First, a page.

A new art competition gives purpose to the insect-damaged plants found in everybody’s gardens.
Changing his perspective on bug-eaten leaves and flowers led Peter Kevan, director and principle investigator of the Canadian Pollination Initiative, to consider them not ruined, but improved.
He’s created an insect art competition with Rodger Tschanz, the trial garden manager in the department of plant agriculture at the University of Guelph, and Kim Fellows, the pollination outreach coordinator at Seeds of Diversity Canada.
The contest is August 15 at the University of Guelph, about an hour southwest of Toronto.
The organizers aim to turn gardeners’ frustration with holey plants into pride in their aesthetic beauty, Kevan said. They created three awards based on the kind of insect damage – or art – most commonly found in a garden.
That includes the best display of plants that have marks from leaf-cutting bees.
Another award is for the best galls on a rose plant. Galls are the swelling of leaf tissues produced by insect eggs that have been laid in them.
And yet another prize category is for the best display of an insect-mined leaf. These leaves exhibit intricate lines produced by insects that eat their way through them. Such entries must be pressed onto paper, such as a greeting card.
Insect and other damage to plants and vegetation is often depicted in old paintings, Kevan said.
“That was a bit of the inspiration with trying to bring back that sort of approach to people in their garden, that not everything they see as damage is necessarily something to be destroyed,” he said. “It can have it’s own beauty.”
Different groups of insects feed differently and leave different evidence of their presence, said Deb McCullough, a professor in the departments of entomology and of forestry at Michigan State University.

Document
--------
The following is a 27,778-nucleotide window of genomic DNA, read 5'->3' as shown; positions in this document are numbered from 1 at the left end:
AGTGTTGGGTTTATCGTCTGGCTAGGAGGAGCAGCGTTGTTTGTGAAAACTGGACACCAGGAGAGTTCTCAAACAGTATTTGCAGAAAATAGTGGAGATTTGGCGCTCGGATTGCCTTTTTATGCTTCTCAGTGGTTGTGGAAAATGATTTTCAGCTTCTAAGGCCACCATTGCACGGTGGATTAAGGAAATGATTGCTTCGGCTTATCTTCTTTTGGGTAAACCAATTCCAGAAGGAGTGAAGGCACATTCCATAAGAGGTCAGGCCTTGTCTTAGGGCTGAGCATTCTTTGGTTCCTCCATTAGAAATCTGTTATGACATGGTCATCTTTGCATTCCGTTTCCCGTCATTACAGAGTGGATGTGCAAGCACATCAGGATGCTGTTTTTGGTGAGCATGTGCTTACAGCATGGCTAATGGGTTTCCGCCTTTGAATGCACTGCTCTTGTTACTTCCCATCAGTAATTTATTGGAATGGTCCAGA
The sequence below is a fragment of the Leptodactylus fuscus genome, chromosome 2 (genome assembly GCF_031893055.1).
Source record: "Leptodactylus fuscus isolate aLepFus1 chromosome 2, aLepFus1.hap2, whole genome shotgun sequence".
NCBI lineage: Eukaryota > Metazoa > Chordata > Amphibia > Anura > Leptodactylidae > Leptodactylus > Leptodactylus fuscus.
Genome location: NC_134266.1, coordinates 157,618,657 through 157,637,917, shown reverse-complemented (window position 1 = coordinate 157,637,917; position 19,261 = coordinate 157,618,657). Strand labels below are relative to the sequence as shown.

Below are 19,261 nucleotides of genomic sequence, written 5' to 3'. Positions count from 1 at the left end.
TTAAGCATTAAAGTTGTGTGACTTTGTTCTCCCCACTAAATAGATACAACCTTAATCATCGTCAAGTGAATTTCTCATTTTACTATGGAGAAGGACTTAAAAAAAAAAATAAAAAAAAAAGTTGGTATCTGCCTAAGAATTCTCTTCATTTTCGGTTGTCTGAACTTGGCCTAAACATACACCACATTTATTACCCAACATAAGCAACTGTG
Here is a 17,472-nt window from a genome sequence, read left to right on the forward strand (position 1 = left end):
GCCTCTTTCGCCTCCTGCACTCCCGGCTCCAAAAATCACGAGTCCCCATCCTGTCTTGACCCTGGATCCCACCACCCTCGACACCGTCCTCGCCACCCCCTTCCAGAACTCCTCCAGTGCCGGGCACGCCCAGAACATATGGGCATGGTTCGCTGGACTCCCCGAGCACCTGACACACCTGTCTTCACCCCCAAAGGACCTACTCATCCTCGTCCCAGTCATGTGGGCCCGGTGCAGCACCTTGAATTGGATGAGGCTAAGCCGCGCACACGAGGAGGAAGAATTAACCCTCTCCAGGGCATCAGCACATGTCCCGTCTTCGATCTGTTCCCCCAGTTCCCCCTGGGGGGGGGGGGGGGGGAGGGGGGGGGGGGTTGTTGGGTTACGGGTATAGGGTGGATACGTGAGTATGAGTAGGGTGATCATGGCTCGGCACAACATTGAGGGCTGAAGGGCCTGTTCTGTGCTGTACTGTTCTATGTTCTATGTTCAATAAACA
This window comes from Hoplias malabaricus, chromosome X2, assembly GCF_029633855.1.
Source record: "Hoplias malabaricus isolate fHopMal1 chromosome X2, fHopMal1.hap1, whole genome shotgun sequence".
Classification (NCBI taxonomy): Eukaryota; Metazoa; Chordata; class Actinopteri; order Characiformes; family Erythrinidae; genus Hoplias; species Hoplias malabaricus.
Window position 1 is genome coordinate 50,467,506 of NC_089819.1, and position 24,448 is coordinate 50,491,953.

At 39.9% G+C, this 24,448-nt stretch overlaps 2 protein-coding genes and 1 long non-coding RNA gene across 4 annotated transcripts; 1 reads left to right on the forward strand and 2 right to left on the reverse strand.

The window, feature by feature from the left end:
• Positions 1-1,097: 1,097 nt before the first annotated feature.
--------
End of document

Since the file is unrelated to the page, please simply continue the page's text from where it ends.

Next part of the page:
“I can see where people would find an object like that to be a little artsy,” she said.
The damage that is typically most interesting is done by younger stages of insects. Often this “art” is not made by adult insects that you typically see flying around, McCullough said.
“What you do see is evidence of where the immature insect did their feeding,” she said.
The eating patterns found in the plants can tell you which insect was there, McCullough said. Much like you can tell deer tracks from raccoon tracks in the woods, you can identify insects by the eating patterns they leave in plants.
For instance, caterpillars eat just the soft, nutrient rich green tissue of a leaf but leave the veins, said McCullough. This type of insect is referred to as a ‘skeletonizer’ for the way it leaves behind just the skeleton, or veins, of a leaf.
While the competition is purely for fun, it benefits people by familiarizing them with the insects living in their garden, McCullough said.
The majority of insects aren’t causing problems to plants, but occasionally there are some that do, she said. This competition helps gardeners become aware of the insects that are around them and that may be causing problems.
This is the first year the competition has taken place. The entries are limited to leafcutter bees markings, rose galls and serpentine leaf miners, said Tschanz at the University of Guelph.
The competition is during an open house for the university’s new trial garden. Entries may be mailed in by August 8 following the guidelines on the entry form or physically brought in from 9 a.m. to 11 a.m. on the day of the competition. The judging begins at 11:30 a.m. on that day.
Hundreds of people visit the university every year and the organizing group hopes the contest gives gardeners and horticulturists yet more exposure to it.